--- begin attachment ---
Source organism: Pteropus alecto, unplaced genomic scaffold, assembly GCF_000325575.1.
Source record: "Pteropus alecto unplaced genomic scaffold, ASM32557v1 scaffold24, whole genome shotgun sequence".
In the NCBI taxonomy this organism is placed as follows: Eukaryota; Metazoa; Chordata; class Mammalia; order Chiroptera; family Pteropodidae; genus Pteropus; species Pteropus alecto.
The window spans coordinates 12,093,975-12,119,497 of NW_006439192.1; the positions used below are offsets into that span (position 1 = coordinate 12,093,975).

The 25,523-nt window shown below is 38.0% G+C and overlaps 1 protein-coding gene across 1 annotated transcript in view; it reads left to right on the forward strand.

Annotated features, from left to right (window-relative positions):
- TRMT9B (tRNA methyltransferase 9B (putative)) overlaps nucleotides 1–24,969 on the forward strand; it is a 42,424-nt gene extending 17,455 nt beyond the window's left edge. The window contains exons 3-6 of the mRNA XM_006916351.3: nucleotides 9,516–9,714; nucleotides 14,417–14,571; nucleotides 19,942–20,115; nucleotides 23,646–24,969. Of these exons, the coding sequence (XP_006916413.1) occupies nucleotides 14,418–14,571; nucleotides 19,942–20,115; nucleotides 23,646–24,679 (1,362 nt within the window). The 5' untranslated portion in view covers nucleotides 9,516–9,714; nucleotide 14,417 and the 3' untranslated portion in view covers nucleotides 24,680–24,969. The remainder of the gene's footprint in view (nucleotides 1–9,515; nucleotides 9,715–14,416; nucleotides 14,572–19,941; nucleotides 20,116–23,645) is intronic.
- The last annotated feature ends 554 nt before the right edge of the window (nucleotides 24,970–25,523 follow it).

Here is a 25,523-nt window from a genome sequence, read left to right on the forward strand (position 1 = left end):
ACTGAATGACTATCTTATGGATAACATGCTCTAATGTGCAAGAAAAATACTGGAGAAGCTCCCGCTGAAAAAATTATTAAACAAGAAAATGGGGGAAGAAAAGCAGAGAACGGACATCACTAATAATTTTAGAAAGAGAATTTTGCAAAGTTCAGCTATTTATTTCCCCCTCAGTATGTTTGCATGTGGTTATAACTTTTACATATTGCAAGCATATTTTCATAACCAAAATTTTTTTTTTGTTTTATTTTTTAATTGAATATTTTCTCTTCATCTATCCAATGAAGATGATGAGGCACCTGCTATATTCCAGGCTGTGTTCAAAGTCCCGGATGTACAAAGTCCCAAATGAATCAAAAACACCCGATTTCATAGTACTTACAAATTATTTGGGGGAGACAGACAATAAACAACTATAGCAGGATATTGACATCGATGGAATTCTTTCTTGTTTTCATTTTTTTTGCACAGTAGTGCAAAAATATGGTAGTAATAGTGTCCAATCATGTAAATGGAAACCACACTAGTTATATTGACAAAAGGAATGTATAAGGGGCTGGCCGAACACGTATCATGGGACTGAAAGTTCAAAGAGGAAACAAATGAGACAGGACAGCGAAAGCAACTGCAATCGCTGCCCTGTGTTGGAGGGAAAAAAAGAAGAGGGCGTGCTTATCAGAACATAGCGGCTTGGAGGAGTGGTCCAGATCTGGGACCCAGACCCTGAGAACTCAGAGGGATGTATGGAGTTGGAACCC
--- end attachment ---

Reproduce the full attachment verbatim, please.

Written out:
Source organism: Pteropus alecto, unplaced genomic scaffold, assembly GCF_000325575.1.
Source record: "Pteropus alecto unplaced genomic scaffold, ASM32557v1 scaffold24, whole genome shotgun sequence".
In the NCBI taxonomy this organism is placed as follows: Eukaryota; Metazoa; Chordata; class Mammalia; order Chiroptera; family Pteropodidae; genus Pteropus; species Pteropus alecto.
The window spans coordinates 12,093,975-12,119,497 of NW_006439192.1; the positions used below are offsets into that span (position 1 = coordinate 12,093,975).

The 25,523-nt window shown below is 38.0% G+C and overlaps 1 protein-coding gene across 1 annotated transcript in view; it reads left to right on the forward strand.

Annotated features, from left to right (window-relative positions):
- TRMT9B (tRNA methyltransferase 9B (putative)) overlaps nucleotides 1–24,969 on the forward strand; it is a 42,424-nt gene extending 17,455 nt beyond the window's left edge. The window contains exons 3-6 of the mRNA XM_006916351.3: nucleotides 9,516–9,714; nucleotides 14,417–14,571; nucleotides 19,942–20,115; nucleotides 23,646–24,969. Of these exons, the coding sequence (XP_006916413.1) occupies nucleotides 14,418–14,571; nucleotides 19,942–20,115; nucleotides 23,646–24,679 (1,362 nt within the window). The 5' untranslated portion in view covers nucleotides 9,516–9,714; nucleotide 14,417 and the 3' untranslated portion in view covers nucleotides 24,680–24,969. The remainder of the gene's footprint in view (nucleotides 1–9,515; nucleotides 9,715–14,416; nucleotides 14,572–19,941; nucleotides 20,116–23,645) is intronic.
- The last annotated feature ends 554 nt before the right edge of the window (nucleotides 24,970–25,523 follow it).

Here is a 25,523-nt window from a genome sequence, read left to right on the forward strand (position 1 = left end):
ACTGAATGACTATCTTATGGATAACATGCTCTAATGTGCAAGAAAAATACTGGAGAAGCTCCCGCTGAAAAAATTATTAAACAAGAAAATGGGGGAAGAAAAGCAGAGAACGGACATCACTAATAATTTTAGAAAGAGAATTTTGCAAAGTTCAGCTATTTATTTCCCCCTCAGTATGTTTGCATGTGGTTATAACTTTTACATATTGCAAGCATATTTTCATAACCAAAATTTTTTTTTTGTTTTATTTTTTAATTGAATATTTTCTCTTCATCTATCCAATGAAGATGATGAGGCACCTGCTATATTCCAGGCTGTGTTCAAAGTCCCGGATGTACAAAGTCCCAAATGAATCAAAAACACCCGATTTCATAGTACTTACAAATTATTTGGGGGAGACAGACAATAAACAACTATAGCAGGATATTGACATCGATGGAATTCTTTCTTGTTTTCATTTTTTTTGCACAGTAGTGCAAAAATATGGTAGTAATAGTGTCCAATCATGTAAATGGAAACCACACTAGTTATATTGACAAAAGGAATGTATAAGGGGCTGGCCGAACACGTATCATGGGACTGAAAGTTCAAAGAGGAAACAAATGAGACAGGACAGCGAAAGCAACTGCAATCGCTGCCCTGTGTTGGAGGGAAAAAAAGAAGAGGGCGTGCTTATCAGAACATAGCGGCTTGGAGGAGTGGTCCAGATCTGGGACCCAGACCCTGAGAACTCAGAGGGATGTATGGAGTTGGAACCC